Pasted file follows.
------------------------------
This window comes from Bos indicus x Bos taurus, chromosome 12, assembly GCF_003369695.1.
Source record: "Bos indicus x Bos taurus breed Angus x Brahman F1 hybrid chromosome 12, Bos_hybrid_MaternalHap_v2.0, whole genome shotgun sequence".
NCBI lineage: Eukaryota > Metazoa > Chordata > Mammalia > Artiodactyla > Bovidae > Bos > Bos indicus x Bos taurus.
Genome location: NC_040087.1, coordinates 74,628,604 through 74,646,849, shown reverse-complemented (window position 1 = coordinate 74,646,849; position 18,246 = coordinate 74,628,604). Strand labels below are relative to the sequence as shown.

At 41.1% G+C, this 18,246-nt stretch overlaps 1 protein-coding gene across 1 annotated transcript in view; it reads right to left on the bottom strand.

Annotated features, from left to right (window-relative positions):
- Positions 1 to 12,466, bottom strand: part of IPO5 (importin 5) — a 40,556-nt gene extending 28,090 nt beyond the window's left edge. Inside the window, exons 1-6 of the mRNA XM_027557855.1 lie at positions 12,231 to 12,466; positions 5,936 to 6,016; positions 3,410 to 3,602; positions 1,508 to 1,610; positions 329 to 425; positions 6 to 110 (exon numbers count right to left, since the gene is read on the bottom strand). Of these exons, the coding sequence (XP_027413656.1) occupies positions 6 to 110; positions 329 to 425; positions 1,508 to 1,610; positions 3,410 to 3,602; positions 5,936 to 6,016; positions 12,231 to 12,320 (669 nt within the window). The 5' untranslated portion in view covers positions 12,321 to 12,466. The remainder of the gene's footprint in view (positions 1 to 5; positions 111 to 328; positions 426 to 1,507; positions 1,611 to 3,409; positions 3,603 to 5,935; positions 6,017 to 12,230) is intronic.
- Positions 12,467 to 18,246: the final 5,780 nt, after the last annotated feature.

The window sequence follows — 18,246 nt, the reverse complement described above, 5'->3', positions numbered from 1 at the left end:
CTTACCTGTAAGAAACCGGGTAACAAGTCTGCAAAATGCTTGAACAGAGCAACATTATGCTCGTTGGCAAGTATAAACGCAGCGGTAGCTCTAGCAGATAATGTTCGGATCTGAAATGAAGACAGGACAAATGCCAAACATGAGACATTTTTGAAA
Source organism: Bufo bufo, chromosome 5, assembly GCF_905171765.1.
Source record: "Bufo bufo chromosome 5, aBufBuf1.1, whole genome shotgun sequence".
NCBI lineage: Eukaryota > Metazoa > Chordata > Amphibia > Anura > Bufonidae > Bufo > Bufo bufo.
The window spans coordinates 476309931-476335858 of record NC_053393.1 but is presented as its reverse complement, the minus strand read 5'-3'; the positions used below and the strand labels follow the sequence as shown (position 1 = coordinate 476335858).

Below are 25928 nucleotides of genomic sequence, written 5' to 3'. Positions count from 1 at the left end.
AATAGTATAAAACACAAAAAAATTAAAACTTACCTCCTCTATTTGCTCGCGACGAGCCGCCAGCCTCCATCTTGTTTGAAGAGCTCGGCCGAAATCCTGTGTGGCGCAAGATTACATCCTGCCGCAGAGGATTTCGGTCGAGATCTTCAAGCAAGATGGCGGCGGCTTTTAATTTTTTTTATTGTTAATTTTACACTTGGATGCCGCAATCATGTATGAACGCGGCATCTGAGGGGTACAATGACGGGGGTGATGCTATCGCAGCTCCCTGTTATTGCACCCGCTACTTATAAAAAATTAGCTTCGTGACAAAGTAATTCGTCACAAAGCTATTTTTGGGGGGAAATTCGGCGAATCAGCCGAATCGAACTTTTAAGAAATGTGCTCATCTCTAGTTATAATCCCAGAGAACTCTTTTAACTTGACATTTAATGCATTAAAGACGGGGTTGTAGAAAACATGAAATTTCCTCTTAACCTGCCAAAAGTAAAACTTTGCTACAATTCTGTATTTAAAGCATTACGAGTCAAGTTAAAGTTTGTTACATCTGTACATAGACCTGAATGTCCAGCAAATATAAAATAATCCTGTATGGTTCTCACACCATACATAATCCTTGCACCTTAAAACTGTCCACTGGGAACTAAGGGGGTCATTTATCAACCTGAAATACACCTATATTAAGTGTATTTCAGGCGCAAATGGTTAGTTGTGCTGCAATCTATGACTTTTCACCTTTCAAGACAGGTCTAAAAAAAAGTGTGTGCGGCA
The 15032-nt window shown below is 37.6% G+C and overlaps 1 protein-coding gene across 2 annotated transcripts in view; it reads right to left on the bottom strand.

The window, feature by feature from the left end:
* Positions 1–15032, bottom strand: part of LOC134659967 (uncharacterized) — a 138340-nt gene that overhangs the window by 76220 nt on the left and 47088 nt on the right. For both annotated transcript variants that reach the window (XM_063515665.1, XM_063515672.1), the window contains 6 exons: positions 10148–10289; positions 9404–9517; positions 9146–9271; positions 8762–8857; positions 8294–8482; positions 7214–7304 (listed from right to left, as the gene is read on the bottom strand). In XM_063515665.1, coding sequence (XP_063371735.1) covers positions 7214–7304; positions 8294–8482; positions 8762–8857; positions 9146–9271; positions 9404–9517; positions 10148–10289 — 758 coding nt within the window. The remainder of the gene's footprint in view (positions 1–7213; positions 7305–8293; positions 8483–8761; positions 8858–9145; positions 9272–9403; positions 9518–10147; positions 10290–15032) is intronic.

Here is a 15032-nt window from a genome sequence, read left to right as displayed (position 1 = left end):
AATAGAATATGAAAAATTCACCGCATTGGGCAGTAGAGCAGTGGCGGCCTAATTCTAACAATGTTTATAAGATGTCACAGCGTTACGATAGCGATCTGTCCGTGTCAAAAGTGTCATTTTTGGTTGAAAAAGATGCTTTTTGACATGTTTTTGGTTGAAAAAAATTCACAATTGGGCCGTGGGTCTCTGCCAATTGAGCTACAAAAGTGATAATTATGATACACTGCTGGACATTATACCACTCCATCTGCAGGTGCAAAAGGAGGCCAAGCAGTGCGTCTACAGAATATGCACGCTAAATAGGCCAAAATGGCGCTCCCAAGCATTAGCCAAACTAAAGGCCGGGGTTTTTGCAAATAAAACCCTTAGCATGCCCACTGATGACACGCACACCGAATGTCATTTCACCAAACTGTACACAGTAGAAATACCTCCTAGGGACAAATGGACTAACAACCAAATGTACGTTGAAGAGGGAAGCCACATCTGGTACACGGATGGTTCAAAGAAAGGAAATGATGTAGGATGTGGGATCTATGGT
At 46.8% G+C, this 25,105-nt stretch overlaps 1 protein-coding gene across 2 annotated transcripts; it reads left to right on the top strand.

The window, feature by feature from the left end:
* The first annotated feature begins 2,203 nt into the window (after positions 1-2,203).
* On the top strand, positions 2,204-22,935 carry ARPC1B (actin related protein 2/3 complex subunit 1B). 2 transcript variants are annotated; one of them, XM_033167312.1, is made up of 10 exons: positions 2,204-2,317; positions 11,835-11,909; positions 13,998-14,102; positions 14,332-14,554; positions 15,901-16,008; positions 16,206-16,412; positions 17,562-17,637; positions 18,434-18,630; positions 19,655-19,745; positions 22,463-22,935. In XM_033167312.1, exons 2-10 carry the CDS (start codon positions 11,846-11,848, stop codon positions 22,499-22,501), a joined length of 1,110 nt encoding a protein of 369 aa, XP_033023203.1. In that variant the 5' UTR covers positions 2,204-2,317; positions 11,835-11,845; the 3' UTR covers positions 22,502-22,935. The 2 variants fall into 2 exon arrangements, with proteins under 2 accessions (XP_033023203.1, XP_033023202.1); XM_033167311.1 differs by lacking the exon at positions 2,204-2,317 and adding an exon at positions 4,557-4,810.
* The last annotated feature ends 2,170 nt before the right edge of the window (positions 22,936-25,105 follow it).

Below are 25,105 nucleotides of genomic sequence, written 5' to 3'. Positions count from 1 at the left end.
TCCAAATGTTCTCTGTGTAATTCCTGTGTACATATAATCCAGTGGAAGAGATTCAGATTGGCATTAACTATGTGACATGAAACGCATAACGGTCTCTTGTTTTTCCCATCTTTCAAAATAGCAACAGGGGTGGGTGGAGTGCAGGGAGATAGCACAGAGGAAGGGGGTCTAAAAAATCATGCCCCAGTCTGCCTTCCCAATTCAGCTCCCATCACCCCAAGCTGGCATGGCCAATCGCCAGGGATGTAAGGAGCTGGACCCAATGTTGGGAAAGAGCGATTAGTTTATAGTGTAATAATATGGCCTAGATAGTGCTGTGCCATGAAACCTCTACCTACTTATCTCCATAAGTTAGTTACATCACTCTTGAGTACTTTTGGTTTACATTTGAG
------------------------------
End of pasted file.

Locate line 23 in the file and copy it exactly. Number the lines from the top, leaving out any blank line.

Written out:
The window, feature by feature from the left end: